In the world of equine competition, one of the most common injuries we face is injury to the tendons. As an owner, rider and competitor, you are probably already familiar with the position of the horse’s tendon behind the cannon bone, and probably already implement measures to help protect them in your training and daily routine. Measures such as hosing down the legs after work and wearing boots during jumping, lunging or conditioning training sessions are all considered part of good horsemanship.There is no better way to kick off the festive season, than with a great reading list. And while diving into the research articles or textbooks is great, this is really a season when we should be slowing down just a little.
So here are my top Equine Blog recommendations for the readers who want to keep their minds sharp, while still allowing themselves times to rest and be rejuvenated over the festive season!
The Role of the Tongue and Hyoid in Equine Movement
In theory, of course, we know that all parts of the body are connected and that the smallest joint, bone, or dysfunction can have a knock-on effect throughout the whole body. I was curious to see exactly how the tongue and hyoid bone could possibly influence the movement and mechanics of the horse.
Upward Fixation of the Patella, Do I Leave it or Treat it?
According to Jennifer H. Brooks, the stifle is the largest and most complex joint in the horse, and can also be the weakest. The stifle is made up of the joint between the femur and the tibia, and the joint between the femur and the patella.
The Thoracic Sling
The range of motion and optimal function of the forelimb, and specifically the shoulder region, is essential to the success of the horse as an athlete, as the forelimb is attached to the body only through muscle, known as a synsarcosis. This muscular ‘joint’ affects the kinetic chains and fascia of the entire horse. A dysfunction in this area can be highly detrimental to the whole body.
Horses with Shivers
Shivers is a condition affecting large breed horses, including warmbloods, thoroughbreds and draft horses. In the years when horses were used as the primary form of transportation and work, Shivers was common – ‘as common as dirt’, as a 1962 neuropathy textbook states. Geldings over 16.3hh are overrepresented in the population of horses with this condition. It typically develops in horses aged between 2 and 10 years, and most often in horses aged 5 to 7 years.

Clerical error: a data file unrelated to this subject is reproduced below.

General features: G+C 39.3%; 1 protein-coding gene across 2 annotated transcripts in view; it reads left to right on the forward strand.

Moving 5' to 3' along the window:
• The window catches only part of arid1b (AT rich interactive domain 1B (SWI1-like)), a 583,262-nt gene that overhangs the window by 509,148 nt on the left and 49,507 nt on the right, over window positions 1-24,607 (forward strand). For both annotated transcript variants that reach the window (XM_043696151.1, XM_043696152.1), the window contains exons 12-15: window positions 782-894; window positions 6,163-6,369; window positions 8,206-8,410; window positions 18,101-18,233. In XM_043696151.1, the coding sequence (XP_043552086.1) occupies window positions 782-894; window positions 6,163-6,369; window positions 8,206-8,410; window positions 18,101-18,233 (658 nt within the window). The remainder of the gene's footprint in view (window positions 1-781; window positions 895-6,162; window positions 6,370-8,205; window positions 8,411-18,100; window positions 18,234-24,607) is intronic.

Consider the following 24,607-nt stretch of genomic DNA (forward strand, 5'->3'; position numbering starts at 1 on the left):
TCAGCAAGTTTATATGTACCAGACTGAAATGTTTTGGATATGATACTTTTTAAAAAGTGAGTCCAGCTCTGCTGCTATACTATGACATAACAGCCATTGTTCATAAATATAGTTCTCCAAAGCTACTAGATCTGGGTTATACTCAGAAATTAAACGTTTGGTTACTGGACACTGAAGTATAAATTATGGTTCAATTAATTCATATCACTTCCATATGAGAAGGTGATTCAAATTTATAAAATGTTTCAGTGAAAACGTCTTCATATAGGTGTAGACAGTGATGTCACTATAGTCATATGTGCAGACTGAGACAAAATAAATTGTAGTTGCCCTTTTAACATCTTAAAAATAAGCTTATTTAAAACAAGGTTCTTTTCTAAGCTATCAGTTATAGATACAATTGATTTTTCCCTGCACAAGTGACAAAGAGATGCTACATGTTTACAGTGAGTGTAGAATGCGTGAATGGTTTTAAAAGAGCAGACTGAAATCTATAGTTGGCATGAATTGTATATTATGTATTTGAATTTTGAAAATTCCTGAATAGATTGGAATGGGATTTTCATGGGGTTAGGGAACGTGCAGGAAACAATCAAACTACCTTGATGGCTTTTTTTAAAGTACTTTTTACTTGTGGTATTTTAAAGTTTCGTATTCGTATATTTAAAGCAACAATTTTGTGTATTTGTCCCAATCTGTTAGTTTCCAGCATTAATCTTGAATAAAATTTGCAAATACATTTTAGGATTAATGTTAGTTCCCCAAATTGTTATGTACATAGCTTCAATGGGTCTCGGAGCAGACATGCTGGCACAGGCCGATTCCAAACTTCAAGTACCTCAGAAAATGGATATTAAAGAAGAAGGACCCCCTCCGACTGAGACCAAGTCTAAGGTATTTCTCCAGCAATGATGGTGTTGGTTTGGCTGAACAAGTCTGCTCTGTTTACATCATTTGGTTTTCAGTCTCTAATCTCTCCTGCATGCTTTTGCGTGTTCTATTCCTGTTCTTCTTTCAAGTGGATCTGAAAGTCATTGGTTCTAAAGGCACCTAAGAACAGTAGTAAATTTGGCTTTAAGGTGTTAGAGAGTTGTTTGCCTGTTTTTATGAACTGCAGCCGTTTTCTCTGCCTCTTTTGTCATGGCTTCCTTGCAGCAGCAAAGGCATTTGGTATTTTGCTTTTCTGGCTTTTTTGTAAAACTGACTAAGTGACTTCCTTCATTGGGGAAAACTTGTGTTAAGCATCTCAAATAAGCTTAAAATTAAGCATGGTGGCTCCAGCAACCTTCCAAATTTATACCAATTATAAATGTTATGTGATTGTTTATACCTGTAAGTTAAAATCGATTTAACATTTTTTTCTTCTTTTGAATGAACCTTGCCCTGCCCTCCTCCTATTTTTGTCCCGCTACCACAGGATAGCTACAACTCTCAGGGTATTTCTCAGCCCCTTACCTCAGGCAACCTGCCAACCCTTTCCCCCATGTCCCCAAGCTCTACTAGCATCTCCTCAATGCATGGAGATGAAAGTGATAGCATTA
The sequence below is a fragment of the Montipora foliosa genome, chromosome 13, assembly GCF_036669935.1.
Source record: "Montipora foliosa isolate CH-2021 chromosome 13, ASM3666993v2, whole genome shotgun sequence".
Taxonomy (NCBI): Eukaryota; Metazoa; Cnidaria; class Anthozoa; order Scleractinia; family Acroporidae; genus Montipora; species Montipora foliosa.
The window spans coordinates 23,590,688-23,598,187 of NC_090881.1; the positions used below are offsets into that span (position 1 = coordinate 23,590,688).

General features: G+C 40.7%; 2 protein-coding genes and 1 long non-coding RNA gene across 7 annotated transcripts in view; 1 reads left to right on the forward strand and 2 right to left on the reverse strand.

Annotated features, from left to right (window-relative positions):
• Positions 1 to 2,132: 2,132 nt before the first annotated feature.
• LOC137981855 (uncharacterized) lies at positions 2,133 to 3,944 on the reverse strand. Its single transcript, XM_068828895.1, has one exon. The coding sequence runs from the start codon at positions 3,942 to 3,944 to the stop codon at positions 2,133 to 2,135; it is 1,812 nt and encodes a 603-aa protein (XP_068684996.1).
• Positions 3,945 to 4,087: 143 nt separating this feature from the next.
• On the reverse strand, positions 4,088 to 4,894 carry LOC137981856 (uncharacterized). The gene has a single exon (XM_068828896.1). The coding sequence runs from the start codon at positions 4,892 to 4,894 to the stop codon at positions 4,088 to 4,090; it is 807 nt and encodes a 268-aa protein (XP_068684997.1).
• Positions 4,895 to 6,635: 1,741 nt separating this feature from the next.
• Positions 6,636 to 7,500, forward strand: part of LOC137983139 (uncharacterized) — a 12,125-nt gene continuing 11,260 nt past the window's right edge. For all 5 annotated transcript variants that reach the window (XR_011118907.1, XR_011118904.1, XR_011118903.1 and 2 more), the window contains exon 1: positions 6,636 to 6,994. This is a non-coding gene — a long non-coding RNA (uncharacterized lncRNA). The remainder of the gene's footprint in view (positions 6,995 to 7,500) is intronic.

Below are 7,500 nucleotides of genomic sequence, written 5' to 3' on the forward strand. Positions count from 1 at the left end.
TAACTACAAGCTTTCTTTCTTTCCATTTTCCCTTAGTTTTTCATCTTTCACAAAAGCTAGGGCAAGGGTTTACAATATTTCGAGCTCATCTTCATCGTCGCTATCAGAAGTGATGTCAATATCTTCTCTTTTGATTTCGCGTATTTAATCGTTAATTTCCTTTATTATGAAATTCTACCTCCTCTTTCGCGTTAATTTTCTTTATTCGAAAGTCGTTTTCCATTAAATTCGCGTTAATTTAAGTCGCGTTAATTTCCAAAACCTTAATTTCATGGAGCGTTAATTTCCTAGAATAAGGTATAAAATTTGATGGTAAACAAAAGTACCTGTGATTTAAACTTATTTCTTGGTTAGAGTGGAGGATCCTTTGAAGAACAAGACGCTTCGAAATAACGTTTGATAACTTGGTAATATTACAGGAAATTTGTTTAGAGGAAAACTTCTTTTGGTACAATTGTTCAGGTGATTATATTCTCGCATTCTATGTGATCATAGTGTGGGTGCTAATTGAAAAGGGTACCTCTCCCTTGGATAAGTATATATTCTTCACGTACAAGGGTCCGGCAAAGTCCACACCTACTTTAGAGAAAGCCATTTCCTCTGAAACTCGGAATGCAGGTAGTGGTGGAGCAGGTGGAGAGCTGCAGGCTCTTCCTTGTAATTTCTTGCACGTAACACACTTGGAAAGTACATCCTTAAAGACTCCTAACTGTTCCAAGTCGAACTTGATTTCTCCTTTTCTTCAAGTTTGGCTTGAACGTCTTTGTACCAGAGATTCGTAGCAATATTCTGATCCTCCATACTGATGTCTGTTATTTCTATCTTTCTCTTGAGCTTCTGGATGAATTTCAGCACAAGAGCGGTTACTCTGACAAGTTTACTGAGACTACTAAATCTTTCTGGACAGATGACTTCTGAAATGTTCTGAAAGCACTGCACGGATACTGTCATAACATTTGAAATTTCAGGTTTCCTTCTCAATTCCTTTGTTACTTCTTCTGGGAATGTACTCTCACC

Girth Pain Syndrome
Riders and owners will know this as girthiness, or something similar – a horse that braces against having the girth tightened, flinches or tries to bite or kick. There are many levels of escalation of this behaviour. Oddly, it is considered the norm in many horses.
Putting a Number on Pain
The first hurdle is that pain is both sensory and emotional (Merskey & Bogduk, 1994). These two aspects need to be considered both separately and together, as we saw in our previous blog, where I looked at the relationship between pain and stress. Stress influences pain, and vice versa (Wagner, 2010).
Stress and Pain – Is there a Link?
Ansi and I had discussed the welfare of animals, and their right to be free of pain and to exhibit natural behaviors. We discussed that chronic pain leads to peripheral and central hypersensitization, and that stress will affect this neural hypersensitization. In further researching the topic, I found Effects of stress on pain in horses and incorporating pain scales for equine practice by Ann E. Wagner, DVM, MS. Below I share some of the insights gleaned from this fascinating study.
Mastering Equine Lameness Indicators
The equine is a magnificently designed creature, with a locomotor system that is functional, energy efficient, graceful and compatible with human needs. It is because of its unique, smooth locomotor system that horses have become partners and companions to humans, enabling us at first just to move from place to place, and later to compete in a variety of sports. Most of us recognize the inherent beauty and worth of horses as intelligent and trustworthy companions, too.
And if you would like to get some blogs out to your clients, these are great:
Why Your Foal Should See a Vetrehabber in the First Weeks of Life
We put great amounts of thought, energy and effort into breeding horses to meet these goals, but once they are born we mostly hope and watch until they are of trainable age. There is so much more, however, that we can and should do.
Why your Equine Athlete Should Have a Vetrehabber on their Team
Riding and competing in any equine sport is nerve wracking, fraught with massive highs and devastating lows. The road to every ribbon is paved with hours of work, brainstorming, strategising, falls, fails, set-backs, personal struggles, financial struggles, and so much more.
5 Signs Your Horse Might Have a Tendon Injury
In the world of equine competition, one of the most common injuries we face is injury to the tendons. As an owner, rider and competitor, you are probably already familiar with the position of the horse’s tendon behind the cannon bone, and probably already implement measures to help protect them in your training and daily routine. Measures such as hosing down the legs after work and wearing boots during jumping, lunging or conditioning training sessions are all considered part of good horsemanship.